Antonio is a retired aviator from the Portuguese colonial wars,he falls in love with a member of the resistance against the dictatorship of Antonio d Oliveira Salazar ( Ornella Muti) . He ... See full summary »
The story of a man (Andrey Sokolov) whose life was ruthlessly crippled by World War II. His wife and daughters were killed during the bombing of his village, he spent some time as a ... See full summary »
Two young scientists are exploring new fields of nuclear physics. Dmitry Gusev and Ilya Kulikov are good friends, but rivals in love. Dmitry marries Lyolya and they live happily together. ... See full summary »
A six-hour long epic (original director's cut) about the life of Don Cossacs in a village in southern Russia between 1912 and 1922. The leading character Grigori Melekhov is a rugged Cossac... See full summary »
In the Nineteenth Century, at the seaside resort of Yalta, the upper class Dimitri Gurov from Moscow meets Anna Sergeyovna walking with her little dog. Both have unhappy marriages: Dimitri ... See full summary »
Grigori Chukhrai's film, The Forty First, sets itself up to be understood as a mythic series of events; the opening scene's churning waves seem to take the viewer away to a different world and the narration sets the story in the post-Revolutionary Civil War. This narration gives the effect of a story being told, and the way the landscape is portrayed creates an unreal landscape. The colors always seem too saturated and the sky hangs close and heavy over the actors, giving the appearance of a fish bowl. Maryutka's inclusion in the plot attests to the Bolshevik ideal of gender equality, making a break with Stalinism's reinstatement of traditional gender roles; her being referred to as an "Amazon" enhances the mythic quality of the film. Chukhrai consciously constructs shots that juxtapose; the scene of Maryutka and the White Army lieutenant walking separate on the beach contrasts the two in space as they both walk in different points of the frame in different directions. The final scenes are obviously ideological: the dialogue is crafted as a metaphor for Tsarist Russia and Communist Russia, with the lieutenant (Tsarism) pleading Maryutka (Communism) to return to how they were before the fighting; the officer's dangling cross necklace is an ever-present symbol of Imperial Russia, designating that even when all visual indicators of partisanship are gone (as he and Maryutka's uniforms have been destroyed by the elements), there is still an irreconcilable difference present. The last scene illustrates the valuation of duty over emotions. Besides the smartly handled ideology, the visual effects are The Forty First's strengths. The color palette and the contrasts it creates are striking, and create a hazy, dreamlike world in which a legend is played out.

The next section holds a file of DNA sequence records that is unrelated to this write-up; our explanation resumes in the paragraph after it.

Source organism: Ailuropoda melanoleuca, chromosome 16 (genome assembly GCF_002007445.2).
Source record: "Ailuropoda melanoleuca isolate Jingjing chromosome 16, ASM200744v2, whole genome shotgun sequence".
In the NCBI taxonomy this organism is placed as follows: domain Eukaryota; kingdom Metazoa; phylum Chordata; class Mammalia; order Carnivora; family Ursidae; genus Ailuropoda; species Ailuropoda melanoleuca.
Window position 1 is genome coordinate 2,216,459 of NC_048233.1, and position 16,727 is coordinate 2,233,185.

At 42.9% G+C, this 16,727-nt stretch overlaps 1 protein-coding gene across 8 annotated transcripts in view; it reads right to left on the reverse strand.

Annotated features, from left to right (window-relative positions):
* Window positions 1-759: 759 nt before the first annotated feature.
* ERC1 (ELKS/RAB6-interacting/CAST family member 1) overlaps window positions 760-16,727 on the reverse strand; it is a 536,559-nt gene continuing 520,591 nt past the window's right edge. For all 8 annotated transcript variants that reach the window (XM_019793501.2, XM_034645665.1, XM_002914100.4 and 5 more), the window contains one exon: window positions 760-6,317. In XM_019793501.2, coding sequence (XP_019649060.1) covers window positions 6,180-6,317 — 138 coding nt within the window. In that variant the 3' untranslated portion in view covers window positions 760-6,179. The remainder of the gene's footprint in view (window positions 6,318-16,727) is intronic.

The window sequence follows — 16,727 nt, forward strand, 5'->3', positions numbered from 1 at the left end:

2 of 2 people found this review helpful.
Was this review helpful to you?